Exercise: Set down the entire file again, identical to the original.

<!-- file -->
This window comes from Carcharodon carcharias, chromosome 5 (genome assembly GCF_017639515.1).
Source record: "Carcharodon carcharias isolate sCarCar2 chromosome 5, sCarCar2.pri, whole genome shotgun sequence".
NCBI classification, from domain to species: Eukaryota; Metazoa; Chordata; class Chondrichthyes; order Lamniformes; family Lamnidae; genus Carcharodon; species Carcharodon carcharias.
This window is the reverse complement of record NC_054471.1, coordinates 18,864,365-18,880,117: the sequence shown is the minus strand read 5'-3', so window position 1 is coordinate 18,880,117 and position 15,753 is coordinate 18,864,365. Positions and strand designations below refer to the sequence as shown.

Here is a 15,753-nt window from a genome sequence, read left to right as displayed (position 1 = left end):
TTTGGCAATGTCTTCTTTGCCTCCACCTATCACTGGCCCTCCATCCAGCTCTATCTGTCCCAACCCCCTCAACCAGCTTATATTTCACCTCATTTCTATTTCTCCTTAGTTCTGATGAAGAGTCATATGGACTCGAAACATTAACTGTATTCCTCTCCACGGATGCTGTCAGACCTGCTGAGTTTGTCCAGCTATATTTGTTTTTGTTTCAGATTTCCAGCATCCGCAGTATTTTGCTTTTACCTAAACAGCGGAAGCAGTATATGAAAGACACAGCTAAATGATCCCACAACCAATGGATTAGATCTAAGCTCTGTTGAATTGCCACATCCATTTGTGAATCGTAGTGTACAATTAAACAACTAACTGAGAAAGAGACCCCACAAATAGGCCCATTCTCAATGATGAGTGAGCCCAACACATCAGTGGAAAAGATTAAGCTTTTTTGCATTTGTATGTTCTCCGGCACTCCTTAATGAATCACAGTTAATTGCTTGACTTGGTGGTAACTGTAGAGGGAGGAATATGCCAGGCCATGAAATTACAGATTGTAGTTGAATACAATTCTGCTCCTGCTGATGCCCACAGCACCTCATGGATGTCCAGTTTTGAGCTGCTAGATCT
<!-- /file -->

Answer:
This window comes from Carcharodon carcharias, chromosome 5 (genome assembly GCF_017639515.1).
Source record: "Carcharodon carcharias isolate sCarCar2 chromosome 5, sCarCar2.pri, whole genome shotgun sequence".
NCBI classification, from domain to species: Eukaryota; Metazoa; Chordata; class Chondrichthyes; order Lamniformes; family Lamnidae; genus Carcharodon; species Carcharodon carcharias.
This window is the reverse complement of record NC_054471.1, coordinates 18,864,365-18,880,117: the sequence shown is the minus strand read 5'-3', so window position 1 is coordinate 18,880,117 and position 15,753 is coordinate 18,864,365. Positions and strand designations below refer to the sequence as shown.

Here is a 15,753-nt window from a genome sequence, read left to right as displayed (position 1 = left end):
TTTGGCAATGTCTTCTTTGCCTCCACCTATCACTGGCCCTCCATCCAGCTCTATCTGTCCCAACCCCCTCAACCAGCTTATATTTCACCTCATTTCTATTTCTCCTTAGTTCTGATGAAGAGTCATATGGACTCGAAACATTAACTGTATTCCTCTCCACGGATGCTGTCAGACCTGCTGAGTTTGTCCAGCTATATTTGTTTTTGTTTCAGATTTCCAGCATCCGCAGTATTTTGCTTTTACCTAAACAGCGGAAGCAGTATATGAAAGACACAGCTAAATGATCCCACAACCAATGGATTAGATCTAAGCTCTGTTGAATTGCCACATCCATTTGTGAATCGTAGTGTACAATTAAACAACTAACTGAGAAAGAGACCCCACAAATAGGCCCATTCTCAATGATGAGTGAGCCCAACACATCAGTGGAAAAGATTAAGCTTTTTTGCATTTGTATGTTCTCCGGCACTCCTTAATGAATCACAGTTAATTGCTTGACTTGGTGGTAACTGTAGAGGGAGGAATATGCCAGGCCATGAAATTACAGATTGTAGTTGAATACAATTCTGCTCCTGCTGATGCCCACAGCACCTCATGGATGTCCAGTTTTGAGCTGCTAGATCT